Cherry Red 2021
Uncovering many a quaint and curious volume of forgotten lore, legends of British rock concentrate on tone to stress the beauty of a tune.
Gordon Giltrap and Paul Brett are well-known for their electric flurries yet famous for acoustic sound, the former delivering it on 6-string and the latter on 12-string instruments. Both veterans are also endorsees of the Vintage® brand for which they designed series of signature guitars. One of them, named “The Raven” after Edgar Allan Poe’s poem, Paul, the model’s mastermind, and Gordon demonstrate here, on their joint album where these artists recorded anew a few of their pieces, including selections from Giltrap’s "The Last Of England" and Brett’s "The Raven" as well as a couple of fresh tracks.
Displaying their numbers, Gordon’s instrumentals and Paul’s songs, in turn, the longtime friends create an engrossing flow that, despite its pseudo-homespun, unplugged sonics, doesn’t take long to burst from stern monochrome into bright colors. There may be baroque grandeur in Giltrap’s “The Kissing Gate” which unfolds this romantic tapestry, and gothic horror in Brett’s “The Pit And The Pendulum” which is understandably wordy, if ever-poetic, but the wonder of their filigree feels nigh on blinding, the listener’s inner sight saved by deliberate patina smeared over these deceptively simple motifs, rendering the results timeless. In the absence of interplay, with every ballad a solo performance, the melodies’ logical pairings – like “The Blues” from Paul and “Down The River” from Gordon, a brace of variously vigorous aural paintings – emphasize the album’s inherent unity. Not for nothing the guitarists avoid such seemingly obvious moves as laying down two cuts titled “Spring” from each of the masters’ lore, offering only the serene tune from the former, while “Shining Morn” and “Pofacetilly” from the latter propose a truly bucolic, albeit very tangible, setting.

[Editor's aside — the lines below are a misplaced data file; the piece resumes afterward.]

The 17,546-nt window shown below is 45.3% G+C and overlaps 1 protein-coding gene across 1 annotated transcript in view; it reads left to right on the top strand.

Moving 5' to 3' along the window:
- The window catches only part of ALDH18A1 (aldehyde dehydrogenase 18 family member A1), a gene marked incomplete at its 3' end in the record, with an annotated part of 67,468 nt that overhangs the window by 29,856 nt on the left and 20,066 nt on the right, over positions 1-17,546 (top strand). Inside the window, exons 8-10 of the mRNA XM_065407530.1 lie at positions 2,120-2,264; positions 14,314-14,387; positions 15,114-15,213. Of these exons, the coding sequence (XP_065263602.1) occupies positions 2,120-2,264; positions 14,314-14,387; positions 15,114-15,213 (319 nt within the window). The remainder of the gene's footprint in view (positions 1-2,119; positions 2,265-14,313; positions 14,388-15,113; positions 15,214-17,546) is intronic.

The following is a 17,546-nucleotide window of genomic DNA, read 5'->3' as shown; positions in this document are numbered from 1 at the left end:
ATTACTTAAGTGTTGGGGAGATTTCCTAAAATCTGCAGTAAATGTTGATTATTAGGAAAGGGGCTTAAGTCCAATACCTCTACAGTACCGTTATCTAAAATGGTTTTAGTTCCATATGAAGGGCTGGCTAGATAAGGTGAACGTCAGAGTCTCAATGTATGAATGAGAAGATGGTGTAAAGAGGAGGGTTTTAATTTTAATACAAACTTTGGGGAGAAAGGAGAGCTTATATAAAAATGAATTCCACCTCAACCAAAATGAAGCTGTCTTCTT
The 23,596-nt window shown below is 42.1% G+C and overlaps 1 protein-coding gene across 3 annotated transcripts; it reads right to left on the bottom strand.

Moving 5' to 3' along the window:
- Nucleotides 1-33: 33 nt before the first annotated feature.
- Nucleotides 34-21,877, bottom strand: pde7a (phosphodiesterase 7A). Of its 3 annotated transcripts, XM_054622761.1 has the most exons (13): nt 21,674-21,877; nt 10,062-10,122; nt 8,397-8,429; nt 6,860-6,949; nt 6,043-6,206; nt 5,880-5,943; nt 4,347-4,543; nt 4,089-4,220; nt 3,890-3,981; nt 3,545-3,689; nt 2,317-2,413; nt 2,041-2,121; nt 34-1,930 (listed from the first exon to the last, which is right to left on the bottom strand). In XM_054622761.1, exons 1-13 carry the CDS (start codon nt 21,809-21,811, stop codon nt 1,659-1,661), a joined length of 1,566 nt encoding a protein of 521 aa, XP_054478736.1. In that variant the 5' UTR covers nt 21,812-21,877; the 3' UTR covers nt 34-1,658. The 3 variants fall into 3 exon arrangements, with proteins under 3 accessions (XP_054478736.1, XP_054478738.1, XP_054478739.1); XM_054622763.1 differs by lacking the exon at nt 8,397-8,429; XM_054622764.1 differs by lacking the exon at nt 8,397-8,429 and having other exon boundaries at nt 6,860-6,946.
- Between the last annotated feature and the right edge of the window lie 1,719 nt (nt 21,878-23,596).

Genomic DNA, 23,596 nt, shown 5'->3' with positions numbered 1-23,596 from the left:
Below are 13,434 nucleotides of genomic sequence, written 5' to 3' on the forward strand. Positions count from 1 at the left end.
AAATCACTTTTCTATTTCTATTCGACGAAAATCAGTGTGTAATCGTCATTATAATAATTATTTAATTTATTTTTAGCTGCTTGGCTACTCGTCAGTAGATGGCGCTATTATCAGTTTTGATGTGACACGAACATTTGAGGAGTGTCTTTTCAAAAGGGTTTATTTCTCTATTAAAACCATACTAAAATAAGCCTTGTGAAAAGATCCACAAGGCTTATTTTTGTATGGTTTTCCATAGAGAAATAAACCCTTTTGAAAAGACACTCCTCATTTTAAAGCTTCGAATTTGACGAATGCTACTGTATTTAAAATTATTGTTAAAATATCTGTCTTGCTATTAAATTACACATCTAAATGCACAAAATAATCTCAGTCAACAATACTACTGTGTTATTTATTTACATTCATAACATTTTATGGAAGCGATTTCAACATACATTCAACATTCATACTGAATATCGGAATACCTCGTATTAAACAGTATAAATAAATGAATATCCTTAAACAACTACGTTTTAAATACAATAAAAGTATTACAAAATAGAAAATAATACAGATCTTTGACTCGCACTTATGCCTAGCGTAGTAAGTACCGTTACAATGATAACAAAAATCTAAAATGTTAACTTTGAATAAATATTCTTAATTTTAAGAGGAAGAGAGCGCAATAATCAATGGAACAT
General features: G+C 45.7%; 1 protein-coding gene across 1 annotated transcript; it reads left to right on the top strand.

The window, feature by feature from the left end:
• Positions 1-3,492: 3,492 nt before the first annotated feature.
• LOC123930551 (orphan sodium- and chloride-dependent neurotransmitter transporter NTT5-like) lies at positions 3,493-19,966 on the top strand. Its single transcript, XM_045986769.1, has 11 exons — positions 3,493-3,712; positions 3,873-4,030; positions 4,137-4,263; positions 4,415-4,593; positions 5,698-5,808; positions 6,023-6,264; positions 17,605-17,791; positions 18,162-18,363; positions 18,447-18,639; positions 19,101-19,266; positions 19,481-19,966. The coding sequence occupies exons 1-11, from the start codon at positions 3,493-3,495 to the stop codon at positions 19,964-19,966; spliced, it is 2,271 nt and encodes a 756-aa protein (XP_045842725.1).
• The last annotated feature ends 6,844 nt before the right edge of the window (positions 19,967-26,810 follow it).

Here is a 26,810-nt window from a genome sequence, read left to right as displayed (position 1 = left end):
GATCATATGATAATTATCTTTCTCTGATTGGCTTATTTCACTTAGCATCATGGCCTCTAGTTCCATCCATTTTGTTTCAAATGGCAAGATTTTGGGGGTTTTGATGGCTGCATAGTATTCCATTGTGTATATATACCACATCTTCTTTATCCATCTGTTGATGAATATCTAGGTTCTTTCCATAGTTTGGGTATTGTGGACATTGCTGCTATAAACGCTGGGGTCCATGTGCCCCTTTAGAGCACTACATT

Shattering the idyll will be Brett’s “The Raven” whose nervous flutter is profoundly riveting, whereas his “Study To be Quiet” is airily intense, yet the lace of Giltrap’s “Loren” and “Diadem” have the same ethereal quality to them. Still, the epic finale, “The Fox’s Prophecy” courtesy of Paul, stresses the folk-based depth of “Reflections” as a whole: this record is much more than a mere showcase of music tools – it’s a small, chamber-sized sensation.